Why not this one? Why not show a writer lying immobilized under her desk in the fetal position, crushed by the burden of an unachievable deadline, deep in the grip of chthonic fear of being unable to write the last line and obsessed by the almost certain knowledge that she still has another seventeen years of revision ahead of her before she can submit her book for publication?

That’s how writers work. We’re not out squatting on rocks raising our arms in glee. We don’t do glee. At least not without powerful stimulants.

How can this firm expect to sell anything to writers with an image that so manifestly has no relationship to any true moment of an author’s life?

This bothers me.

It bothers me less, though, having shared it with you. Thank you for being there. I’m here for you when you need me.

© Brad Nixon 2016


  1. Bravo! I too am weary of seeing this hackneyed image and its spinoffs, creating the impression that writing is something one just tosses off on a laptop while sitting on a rock in the wilderness or reclining on one’s stomach in a flower-filled meadow — with intervals of arm-flinging euphoria.


  2. I agree this ad is a real hack job. I suspect that the reason you find this ad so annoying is because of your professional experience in writing and in film. Professionals like you are not the target audience of this ad.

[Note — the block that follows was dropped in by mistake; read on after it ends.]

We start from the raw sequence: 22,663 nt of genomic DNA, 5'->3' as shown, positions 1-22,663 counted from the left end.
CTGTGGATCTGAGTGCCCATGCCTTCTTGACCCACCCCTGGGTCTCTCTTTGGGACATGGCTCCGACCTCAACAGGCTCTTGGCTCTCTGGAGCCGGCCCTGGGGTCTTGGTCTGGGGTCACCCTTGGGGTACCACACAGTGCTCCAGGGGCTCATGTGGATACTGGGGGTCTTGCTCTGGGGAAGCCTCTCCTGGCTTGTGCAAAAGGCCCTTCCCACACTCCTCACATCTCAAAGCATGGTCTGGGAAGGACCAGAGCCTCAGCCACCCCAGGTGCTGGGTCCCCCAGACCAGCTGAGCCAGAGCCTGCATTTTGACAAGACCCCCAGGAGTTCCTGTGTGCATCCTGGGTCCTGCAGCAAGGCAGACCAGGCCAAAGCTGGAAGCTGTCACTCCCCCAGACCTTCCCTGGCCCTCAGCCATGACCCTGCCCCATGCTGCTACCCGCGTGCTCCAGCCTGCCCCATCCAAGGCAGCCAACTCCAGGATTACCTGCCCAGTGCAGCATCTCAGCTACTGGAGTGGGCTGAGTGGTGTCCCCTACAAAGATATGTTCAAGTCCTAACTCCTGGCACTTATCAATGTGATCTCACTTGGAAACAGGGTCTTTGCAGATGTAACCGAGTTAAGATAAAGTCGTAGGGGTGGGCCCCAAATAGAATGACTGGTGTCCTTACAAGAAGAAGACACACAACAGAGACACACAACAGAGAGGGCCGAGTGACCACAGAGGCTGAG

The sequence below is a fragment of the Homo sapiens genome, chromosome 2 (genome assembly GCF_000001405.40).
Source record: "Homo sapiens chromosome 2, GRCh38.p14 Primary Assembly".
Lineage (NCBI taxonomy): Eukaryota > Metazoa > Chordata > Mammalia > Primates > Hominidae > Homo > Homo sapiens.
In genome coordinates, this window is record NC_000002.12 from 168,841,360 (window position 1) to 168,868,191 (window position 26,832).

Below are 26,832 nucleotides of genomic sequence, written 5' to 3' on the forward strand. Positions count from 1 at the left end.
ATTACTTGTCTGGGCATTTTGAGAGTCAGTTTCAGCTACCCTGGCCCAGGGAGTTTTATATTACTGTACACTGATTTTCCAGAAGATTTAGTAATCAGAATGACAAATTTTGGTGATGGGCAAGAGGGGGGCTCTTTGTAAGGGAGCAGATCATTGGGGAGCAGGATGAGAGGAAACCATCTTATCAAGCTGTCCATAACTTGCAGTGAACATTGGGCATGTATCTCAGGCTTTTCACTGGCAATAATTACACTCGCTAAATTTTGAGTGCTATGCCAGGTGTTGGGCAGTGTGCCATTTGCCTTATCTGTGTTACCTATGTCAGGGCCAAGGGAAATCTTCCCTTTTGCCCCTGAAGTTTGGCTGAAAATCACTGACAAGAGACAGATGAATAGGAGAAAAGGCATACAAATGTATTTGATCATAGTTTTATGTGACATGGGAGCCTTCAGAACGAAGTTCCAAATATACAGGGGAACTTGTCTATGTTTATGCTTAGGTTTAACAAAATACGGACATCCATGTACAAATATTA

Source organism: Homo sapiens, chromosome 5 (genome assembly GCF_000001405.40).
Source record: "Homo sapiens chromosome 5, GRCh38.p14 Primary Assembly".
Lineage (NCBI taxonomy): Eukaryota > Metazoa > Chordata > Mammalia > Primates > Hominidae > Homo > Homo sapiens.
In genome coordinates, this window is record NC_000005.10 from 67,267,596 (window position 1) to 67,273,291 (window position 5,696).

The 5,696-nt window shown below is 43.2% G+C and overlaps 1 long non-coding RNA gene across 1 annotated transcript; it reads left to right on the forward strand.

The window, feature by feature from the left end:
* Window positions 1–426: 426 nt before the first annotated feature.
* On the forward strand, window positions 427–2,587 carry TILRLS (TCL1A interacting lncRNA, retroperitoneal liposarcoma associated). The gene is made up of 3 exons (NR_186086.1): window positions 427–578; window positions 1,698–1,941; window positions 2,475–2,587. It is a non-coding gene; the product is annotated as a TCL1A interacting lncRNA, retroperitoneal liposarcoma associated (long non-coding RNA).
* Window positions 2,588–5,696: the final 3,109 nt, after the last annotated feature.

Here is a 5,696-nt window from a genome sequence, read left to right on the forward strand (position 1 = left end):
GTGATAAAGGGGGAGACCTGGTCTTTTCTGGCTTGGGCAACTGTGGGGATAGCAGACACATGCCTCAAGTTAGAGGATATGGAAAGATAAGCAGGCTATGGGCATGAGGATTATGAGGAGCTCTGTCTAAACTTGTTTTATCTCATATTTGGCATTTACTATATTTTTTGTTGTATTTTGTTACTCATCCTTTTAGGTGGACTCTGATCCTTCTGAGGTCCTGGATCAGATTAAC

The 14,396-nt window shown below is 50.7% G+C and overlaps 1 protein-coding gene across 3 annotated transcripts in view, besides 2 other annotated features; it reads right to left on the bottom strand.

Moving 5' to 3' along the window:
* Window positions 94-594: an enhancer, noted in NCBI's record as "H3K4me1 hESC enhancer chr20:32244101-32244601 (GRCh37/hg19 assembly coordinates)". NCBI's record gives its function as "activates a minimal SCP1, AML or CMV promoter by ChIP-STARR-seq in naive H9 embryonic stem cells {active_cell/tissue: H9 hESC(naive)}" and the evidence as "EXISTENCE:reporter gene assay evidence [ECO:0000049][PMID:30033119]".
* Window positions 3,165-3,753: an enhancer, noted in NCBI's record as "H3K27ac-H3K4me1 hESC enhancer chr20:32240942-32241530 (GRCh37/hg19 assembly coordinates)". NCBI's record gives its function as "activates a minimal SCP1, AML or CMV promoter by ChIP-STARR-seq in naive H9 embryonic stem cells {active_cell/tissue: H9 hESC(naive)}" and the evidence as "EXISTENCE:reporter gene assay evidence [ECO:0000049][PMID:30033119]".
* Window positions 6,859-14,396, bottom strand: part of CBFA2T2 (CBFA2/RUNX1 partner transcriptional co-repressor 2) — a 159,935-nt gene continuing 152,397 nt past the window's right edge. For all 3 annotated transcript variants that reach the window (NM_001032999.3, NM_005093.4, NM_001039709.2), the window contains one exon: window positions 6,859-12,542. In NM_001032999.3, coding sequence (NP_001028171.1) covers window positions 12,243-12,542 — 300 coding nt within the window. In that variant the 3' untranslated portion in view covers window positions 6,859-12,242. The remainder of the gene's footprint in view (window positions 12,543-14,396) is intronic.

This ad in the self-publishing industry, as in many if not most industries, dramatizes or exaggerates to make a point. In this case, the ad, again as in many industries (pick one: travel, fashion, modeling, lotto, insurance, stock brokers, etc., etc.) is selling a fantasy. Thus, one sees here the exhilaration of, perhaps, an author’s work being published for the first time. Writing is fun, and you get your 15 minutes of fame and fortune if you use our service! Not true, of course; but they have to make a buck.


  3. It’s the first time I come here. Honestly I have needed of some google translate, but then I laugh much! What brilliant post! Usually I do comment rarely (still for my English), but I would like to thank you. I also would say that advertising in general treat any kind of things to promote its product and to me is most times ridicolous. But this woman, this writer – not a writer at all, happy winning, sat down on a delicious pile of dirt will remain in my memory ahahah!

    Liked by 1 person

    • Grazie, Stefania. Thank you for visiting Under Western Skies. Your blog is a fascinating collection of articles on a variety of subjects. I look forward to reading more.

      Liked by 1 person

      • You are welcome. Grazie. (May I do reblog of some your articles about Italy?).


      • Stefania, that is very flattering. Thank you for suggesting it. I would be pleased to be included in your reblogs. There is a great deal of good information there. Grazie.

        Liked by 1 person

      • Thank you, Brad.


  4. Might the company running this ad have a charge for their publishing services? That is, pay to publish? That’s what it brings to mind.
    Thanks for making me laugh today.


    • That’s how it struck me: a self-publishing company. You pay the company to publish your work, no questions asked about the quality of your submission. I’ve read some of those. Pretty dreadful.